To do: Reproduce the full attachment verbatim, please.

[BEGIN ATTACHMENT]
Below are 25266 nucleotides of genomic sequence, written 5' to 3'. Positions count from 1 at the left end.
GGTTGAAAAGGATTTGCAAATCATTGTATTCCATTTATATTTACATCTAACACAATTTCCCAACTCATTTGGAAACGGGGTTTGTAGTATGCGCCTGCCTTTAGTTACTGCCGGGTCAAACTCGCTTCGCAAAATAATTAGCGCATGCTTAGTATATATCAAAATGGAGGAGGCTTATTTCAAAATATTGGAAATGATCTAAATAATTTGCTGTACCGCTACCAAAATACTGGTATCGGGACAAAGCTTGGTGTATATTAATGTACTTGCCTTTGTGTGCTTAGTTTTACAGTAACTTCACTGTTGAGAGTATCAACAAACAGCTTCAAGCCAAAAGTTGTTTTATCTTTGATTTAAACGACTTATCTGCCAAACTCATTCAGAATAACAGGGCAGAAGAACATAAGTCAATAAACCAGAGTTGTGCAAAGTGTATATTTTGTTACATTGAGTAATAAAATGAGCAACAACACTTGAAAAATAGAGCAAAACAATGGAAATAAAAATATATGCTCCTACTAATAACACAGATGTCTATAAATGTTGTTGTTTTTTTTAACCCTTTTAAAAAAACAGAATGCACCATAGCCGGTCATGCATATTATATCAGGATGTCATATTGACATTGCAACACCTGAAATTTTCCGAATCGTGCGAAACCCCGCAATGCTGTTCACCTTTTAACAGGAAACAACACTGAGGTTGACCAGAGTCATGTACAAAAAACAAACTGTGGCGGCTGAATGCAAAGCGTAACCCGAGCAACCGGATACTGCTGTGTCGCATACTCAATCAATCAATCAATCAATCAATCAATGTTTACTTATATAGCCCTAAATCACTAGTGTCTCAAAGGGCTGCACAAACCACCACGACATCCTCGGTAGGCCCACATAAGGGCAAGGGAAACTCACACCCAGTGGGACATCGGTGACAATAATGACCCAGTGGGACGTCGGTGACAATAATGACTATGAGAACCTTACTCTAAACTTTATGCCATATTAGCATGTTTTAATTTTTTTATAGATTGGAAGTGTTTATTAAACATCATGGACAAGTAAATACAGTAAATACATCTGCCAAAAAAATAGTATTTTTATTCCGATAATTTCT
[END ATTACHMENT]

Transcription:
Below are 25266 nucleotides of genomic sequence, written 5' to 3'. Positions count from 1 at the left end.
GGTTGAAAAGGATTTGCAAATCATTGTATTCCATTTATATTTACATCTAACACAATTTCCCAACTCATTTGGAAACGGGGTTTGTAGTATGCGCCTGCCTTTAGTTACTGCCGGGTCAAACTCGCTTCGCAAAATAATTAGCGCATGCTTAGTATATATCAAAATGGAGGAGGCTTATTTCAAAATATTGGAAATGATCTAAATAATTTGCTGTACCGCTACCAAAATACTGGTATCGGGACAAAGCTTGGTGTATATTAATGTACTTGCCTTTGTGTGCTTAGTTTTACAGTAACTTCACTGTTGAGAGTATCAACAAACAGCTTCAAGCCAAAAGTTGTTTTATCTTTGATTTAAACGACTTATCTGCCAAACTCATTCAGAATAACAGGGCAGAAGAACATAAGTCAATAAACCAGAGTTGTGCAAAGTGTATATTTTGTTACATTGAGTAATAAAATGAGCAACAACACTTGAAAAATAGAGCAAAACAATGGAAATAAAAATATATGCTCCTACTAATAACACAGATGTCTATAAATGTTGTTGTTTTTTTTAACCCTTTTAAAAAAACAGAATGCACCATAGCCGGTCATGCATATTATATCAGGATGTCATATTGACATTGCAACACCTGAAATTTTCCGAATCGTGCGAAACCCCGCAATGCTGTTCACCTTTTAACAGGAAACAACACTGAGGTTGACCAGAGTCATGTACAAAAAACAAACTGTGGCGGCTGAATGCAAAGCGTAACCCGAGCAACCGGATACTGCTGTGTCGCATACTCAATCAATCAATCAATCAATCAATCAATGTTTACTTATATAGCCCTAAATCACTAGTGTCTCAAAGGGCTGCACAAACCACCACGACATCCTCGGTAGGCCCACATAAGGGCAAGGGAAACTCACACCCAGTGGGACATCGGTGACAATAATGACCCAGTGGGACGTCGGTGACAATAATGACTATGAGAACCTTACTCTAAACTTTATGCCATATTAGCATGTTTTAATTTTTTTATAGATTGGAAGTGTTTATTAAACATCATGGACAAGTAAATACAGTAAATACATCTGCCAAAAAAATAGTATTTTTATTCCGATAATTTCT